As we celebrate Women’s Equality Day, office conversation inevitably segues to equal pay. After all, Glassdoor research shows that women make just 76 cents for every dollar a man makes on an unadjusted basis. However, a recent Glassdoor survey found that an overwhelming majority (89 percent) of employed adults in the across the globe believe that men and women should be paid equally; in the U.S., it jumps to 93 percent.
So how do we level the playing field? It starts with data.
Salary negotiations are one of the most direct ways to affect change in the workplace (not to mention in your purse). And arming yourself with the knowledge, data and confidence to get paid what you’re worth (and what the fellas make) is a matter of doing the research.
Perhaps you’ve seen the recent Secret Deodorant commercial featuring a Millennial woman standing in front of a bathroom mirror. She frantically tries to memorize a speech for how she’s going to ask her male boss for a raise. Sure, it’s a stressful, sweat-inducing moment— thus the plug for strong deodorant. But as I mentioned before, data (not deodorant) is what you really need.
Here are 4 ways to use Glassdoor to equip yourself for salary negotiations and ensure that you’re paid equally.
1. Comb through available salary reports
Check Glassdoor to figure out what the average salary for your position is in your area and read what current and former employees have been paid. For example, you can see that a Delta flight attendant can make $40,645 per year while Southwest flight attendants report making $57,230 per year. Dig deeper to see qualifications, perks of the job and benefits.
We’ve even got the highest paying companies in America listed for a handy reference, for those who are research-averse.
2. Read what others say about their interview and negotiating processes
After interviewing at Airbnb for a role as a customer experience specialist, one Oregon employee revealed, “The process took a few hours, was less scary than I’d worked myself for, and involved some role-playing, survival team-building scenarios, and short one-on-one interviews.” He/she then added a tidbit about the negotiation, writing, “I know salary is set in stone and is competitive!” Getting insight into HR practices and how others interact with hiring managers is super helpful information to know when you’re preparing to interview for a new job or negotiating at your current gig.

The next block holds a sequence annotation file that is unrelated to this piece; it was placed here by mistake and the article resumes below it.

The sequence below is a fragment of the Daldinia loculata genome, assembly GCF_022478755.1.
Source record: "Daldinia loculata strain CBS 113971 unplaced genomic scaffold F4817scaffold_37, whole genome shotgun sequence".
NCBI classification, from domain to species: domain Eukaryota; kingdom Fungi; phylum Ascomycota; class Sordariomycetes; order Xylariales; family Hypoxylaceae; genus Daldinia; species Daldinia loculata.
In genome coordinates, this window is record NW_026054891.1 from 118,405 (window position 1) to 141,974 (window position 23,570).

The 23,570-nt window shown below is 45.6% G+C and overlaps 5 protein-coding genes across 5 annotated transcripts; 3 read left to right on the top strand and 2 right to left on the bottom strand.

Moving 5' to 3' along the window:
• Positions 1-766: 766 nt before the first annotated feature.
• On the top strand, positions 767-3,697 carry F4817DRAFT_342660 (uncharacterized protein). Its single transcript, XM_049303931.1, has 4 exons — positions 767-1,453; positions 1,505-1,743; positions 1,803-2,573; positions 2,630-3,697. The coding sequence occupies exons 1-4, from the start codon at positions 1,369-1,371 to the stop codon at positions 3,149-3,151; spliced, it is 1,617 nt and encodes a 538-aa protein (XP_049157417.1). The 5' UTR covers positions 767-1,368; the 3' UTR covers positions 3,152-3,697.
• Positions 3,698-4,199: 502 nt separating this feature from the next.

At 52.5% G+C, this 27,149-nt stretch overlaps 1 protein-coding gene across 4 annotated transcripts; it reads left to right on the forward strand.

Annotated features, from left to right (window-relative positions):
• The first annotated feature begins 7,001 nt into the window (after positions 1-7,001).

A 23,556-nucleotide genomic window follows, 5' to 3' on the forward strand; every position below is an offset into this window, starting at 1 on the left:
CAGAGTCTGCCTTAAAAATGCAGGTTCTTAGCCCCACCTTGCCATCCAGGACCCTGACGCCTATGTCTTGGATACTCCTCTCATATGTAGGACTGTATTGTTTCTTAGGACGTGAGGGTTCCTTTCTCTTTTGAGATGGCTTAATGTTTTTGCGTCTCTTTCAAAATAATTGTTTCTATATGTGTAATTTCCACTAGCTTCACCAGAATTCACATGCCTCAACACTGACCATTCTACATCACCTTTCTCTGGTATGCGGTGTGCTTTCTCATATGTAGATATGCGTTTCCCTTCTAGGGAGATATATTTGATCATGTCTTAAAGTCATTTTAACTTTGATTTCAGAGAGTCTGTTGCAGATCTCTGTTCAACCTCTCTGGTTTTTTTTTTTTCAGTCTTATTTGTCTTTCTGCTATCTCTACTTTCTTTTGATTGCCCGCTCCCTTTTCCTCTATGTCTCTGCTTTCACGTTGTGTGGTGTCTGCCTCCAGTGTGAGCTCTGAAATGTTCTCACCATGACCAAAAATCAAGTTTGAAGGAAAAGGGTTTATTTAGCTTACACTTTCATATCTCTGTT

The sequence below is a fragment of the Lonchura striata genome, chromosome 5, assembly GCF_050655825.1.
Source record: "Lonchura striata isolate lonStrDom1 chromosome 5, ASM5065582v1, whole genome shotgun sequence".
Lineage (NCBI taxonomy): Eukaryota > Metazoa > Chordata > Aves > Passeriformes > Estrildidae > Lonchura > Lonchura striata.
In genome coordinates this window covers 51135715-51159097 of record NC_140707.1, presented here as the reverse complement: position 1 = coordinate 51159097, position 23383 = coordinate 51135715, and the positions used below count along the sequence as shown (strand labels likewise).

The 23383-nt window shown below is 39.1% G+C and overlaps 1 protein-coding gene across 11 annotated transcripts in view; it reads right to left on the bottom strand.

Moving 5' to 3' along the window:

3. Get tangible advice
Sure the data is great and the feedback from others is uber helpful, but when you’re ready to seal the deal and need to know what to say, Glassdoor has got you covered. Check out our dozens of articles all dedicated to salary negotiation—how to make the case, what to say, what to wear and, even, how to follow up if the negotiations don’t work in your favor initially. We’ve got the ultimate guide to asking for more and getting more.
4. See if the company practices what it preaches
There’s a meme that has been circulating on Instagram that says “Don’t talk about it, be about it.” That quote encompasses exactly what companies should do as it relates to equality in the workplace. All organizations can talk a good game, but which ones are stepping up to the plate to pay fairly and offer benefits that support all employees. Take a look at the benefits tab on any employer profile on Glassdoor. Scroll down to see their values, benefits, and perks. Compare the company values to your own. Depending on your interests, ask questions like, Do they offer adequate maternity and paternity leave? What do employees say about job training or diversity initiatives? Could those professional support tools help me get promoted?
Then take a look at the company’s pledges and certifications, for example, Royal United Mortgage company. These badges reflect a company’s public commitment to values like equal pay, veterans hiring and social responsibility. This is where you can evaluate if a company really “walks the walk.” If a company isn’t ready to stake a stand on Pay Equality showcasing their commitment to pay equitably for equal work and experience, maybe you should keep walking.